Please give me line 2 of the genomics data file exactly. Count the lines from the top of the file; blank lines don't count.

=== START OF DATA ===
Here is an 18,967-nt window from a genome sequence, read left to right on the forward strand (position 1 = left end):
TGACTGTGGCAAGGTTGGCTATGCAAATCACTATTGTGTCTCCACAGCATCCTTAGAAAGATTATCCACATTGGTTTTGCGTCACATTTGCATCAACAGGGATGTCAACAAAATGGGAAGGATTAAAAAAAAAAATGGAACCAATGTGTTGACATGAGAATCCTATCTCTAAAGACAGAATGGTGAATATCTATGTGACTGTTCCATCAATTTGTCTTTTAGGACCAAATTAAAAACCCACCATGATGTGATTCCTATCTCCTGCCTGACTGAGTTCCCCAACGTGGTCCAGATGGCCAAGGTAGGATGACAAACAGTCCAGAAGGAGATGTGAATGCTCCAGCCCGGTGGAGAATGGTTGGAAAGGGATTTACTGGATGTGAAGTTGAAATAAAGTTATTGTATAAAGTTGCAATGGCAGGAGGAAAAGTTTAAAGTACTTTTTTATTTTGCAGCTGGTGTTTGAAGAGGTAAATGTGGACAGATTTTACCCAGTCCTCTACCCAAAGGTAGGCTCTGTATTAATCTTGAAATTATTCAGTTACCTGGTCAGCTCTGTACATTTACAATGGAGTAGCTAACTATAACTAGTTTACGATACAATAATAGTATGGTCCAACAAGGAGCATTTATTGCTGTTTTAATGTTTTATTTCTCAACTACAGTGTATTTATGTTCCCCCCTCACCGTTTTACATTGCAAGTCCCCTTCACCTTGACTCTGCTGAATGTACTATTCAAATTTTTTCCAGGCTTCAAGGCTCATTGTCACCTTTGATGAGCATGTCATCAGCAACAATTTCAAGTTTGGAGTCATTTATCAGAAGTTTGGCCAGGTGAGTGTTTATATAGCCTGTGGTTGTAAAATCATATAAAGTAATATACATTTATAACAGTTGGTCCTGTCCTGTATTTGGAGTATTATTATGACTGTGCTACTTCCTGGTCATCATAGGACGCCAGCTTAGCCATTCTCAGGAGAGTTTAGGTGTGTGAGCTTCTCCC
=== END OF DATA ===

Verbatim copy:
TGACTGTGGCAAGGTTGGCTATGCAAATCACTATTGTGTCTCCACAGCATCCTTAGAAAGATTATCCACATTGGTTTTGCGTCACATTTGCATCAACAGGGATGTCAACAAAATGGGAAGGATTAAAAAAAAAAATGGAACCAATGTGTTGACATGAGAATCCTATCTCTAAAGACAGAATGGTGAATATCTATGTGACTGTTCCATCAATTTGTCTTTTAGGACCAAATTAAAAACCCACCATGATGTGATTCCTATCTCCTGCCTGACTGAGTTCCCCAACGTGGTCCAGATGGCCAAGGTAGGATGACAAACAGTCCAGAAGGAGATGTGAATGCTCCAGCCCGGTGGAGAATGGTTGGAAAGGGATTTACTGGATGTGAAGTTGAAATAAAGTTATTGTATAAAGTTGCAATGGCAGGAGGAAAAGTTTAAAGTACTTTTTTATTTTGCAGCTGGTGTTTGAAGAGGTAAATGTGGACAGATTTTACCCAGTCCTCTACCCAAAGGTAGGCTCTGTATTAATCTTGAAATTATTCAGTTACCTGGTCAGCTCTGTACATTTACAATGGAGTAGCTAACTATAACTAGTTTACGATACAATAATAGTATGGTCCAACAAGGAGCATTTATTGCTGTTTTAATGTTTTATTTCTCAACTACAGTGTATTTATGTTCCCCCCTCACCGTTTTACATTGCAAGTCCCCTTCACCTTGACTCTGCTGAATGTACTATTCAAATTTTTTCCAGGCTTCAAGGCTCATTGTCACCTTTGATGAGCATGTCATCAGCAACAATTTCAAGTTTGGAGTCATTTATCAGAAGTTTGGCCAGGTGAGTGTTTATATAGCCTGTGGTTGTAAAATCATATAAAGTAATATACATTTATAACAGTTGGTCCTGTCCTGTATTTGGAGTATTATTATGACTGTGCTACTTCCTGGTCATCATAGGACGCCAGCTTAGCCATTCTCAGGAGAGTTTAGGTGTGTGAGCTTCTCCC